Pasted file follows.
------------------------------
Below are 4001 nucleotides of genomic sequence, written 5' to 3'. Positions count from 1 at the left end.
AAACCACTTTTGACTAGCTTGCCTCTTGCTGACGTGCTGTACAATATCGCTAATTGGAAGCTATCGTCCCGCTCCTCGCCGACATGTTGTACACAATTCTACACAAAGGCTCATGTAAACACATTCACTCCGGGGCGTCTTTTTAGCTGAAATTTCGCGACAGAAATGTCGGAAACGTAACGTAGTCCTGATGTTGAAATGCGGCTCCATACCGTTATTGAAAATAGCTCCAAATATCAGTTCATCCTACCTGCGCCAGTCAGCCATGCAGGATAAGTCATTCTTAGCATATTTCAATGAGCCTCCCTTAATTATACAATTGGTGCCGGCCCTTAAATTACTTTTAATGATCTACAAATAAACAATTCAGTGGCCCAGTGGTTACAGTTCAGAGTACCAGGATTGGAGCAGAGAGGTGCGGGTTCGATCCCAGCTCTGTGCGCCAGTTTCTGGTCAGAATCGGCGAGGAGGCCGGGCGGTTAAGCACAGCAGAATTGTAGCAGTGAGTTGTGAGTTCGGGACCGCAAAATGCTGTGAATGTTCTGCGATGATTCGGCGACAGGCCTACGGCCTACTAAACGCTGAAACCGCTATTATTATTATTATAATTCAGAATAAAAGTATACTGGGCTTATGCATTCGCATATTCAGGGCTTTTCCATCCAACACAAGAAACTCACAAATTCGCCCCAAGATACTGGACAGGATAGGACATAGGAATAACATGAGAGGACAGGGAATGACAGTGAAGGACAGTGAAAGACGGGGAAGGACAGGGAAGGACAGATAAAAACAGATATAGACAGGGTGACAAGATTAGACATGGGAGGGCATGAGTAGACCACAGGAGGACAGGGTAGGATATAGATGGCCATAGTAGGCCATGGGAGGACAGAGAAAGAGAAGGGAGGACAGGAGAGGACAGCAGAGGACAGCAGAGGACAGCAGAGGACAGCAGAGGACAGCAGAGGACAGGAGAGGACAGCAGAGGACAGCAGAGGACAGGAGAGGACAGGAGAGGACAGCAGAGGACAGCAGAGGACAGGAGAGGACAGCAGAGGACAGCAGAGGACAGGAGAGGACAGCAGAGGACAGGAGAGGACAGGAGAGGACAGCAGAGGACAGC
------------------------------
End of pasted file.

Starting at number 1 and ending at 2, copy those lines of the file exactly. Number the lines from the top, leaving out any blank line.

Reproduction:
Below are 4001 nucleotides of genomic sequence, written 5' to 3'. Positions count from 1 at the left end.
AAACCACTTTTGACTAGCTTGCCTCTTGCTGACGTGCTGTACAATATCGCTAATTGGAAGCTATCGTCCCGCTCCTCGCCGACATGTTGTACACAATTCTACACAAAGGCTCATGTAAACACATTCACTCCGGGGCGTCTTTTTAGCTGAAATTTCGCGACAGAAATGTCGGAAACGTAACGTAGTCCTGATGTTGAAATGCGGCTCCATACCGTTATTGAAAATAGCTCCAAATATCAGTTCATCCTACCTGCGCCAGTCAGCCATGCAGGATAAGTCATTCTTAGCATATTTCAATGAGCCTCCCTTAATTATACAATTGGTGCCGGCCCTTAAATTACTTTTAATGATCTACAAATAAACAATTCAGTGGCCCAGTGGTTACAGTTCAGAGTACCAGGATTGGAGCAGAGAGGTGCGGGTTCGATCCCAGCTCTGTGCGCCAGTTTCTGGTCAGAATCGGCGAGGAGGCCGGGCGGTTAAGCACAGCAGAATTGTAGCAGTGAGTTGTGAGTTCGGGACCGCAAAATGCTGTGAATGTTCTGCGATGATTCGGCGACAGGCCTACGGCCTACTAAACGCTGAAACCGCTATTATTATTATTATAATTCAGAATAAAAGTATACTGGGCTTATGCATTCGCATATTCAGGGCTTTTCCATCCAACACAAGAAACTCACAAATTCGCCCCAAGATACTGGACAGGATAGGACATAGGAATAACATGAGAGGACAGGGAATGACAGTGAAGGACAGTGAAAGACGGGGAAGGACAGGGAAGGACAGATAAAAACAGATATAGACAGGGTGACAAGATTAGACATGGGAGGGCATGAGTAGACCACAGGAGGACAGGGTAGGATATAGATGGCCATAGTAGGCCATGGGAGGACAGAGAAAGAGAAGGGAGGACAGGAGAGGACAGCAGAGGACAGCAGAGGACAGCAGAGGACAGCAGAGGACAGCAGAGGACAGGAGAGGACAGCAGAGGACAGCAGAGGACAGGAGAGGACAGGAGAGGACAGCAGAGGACAGCAGAGGACAGGAGAGGACAGCAGAGGACAGCAGAGGACAGGAGAGGACAGCAGAGGACAGGAGAGGACAGGAGAGGACAGCAGAGGACAGC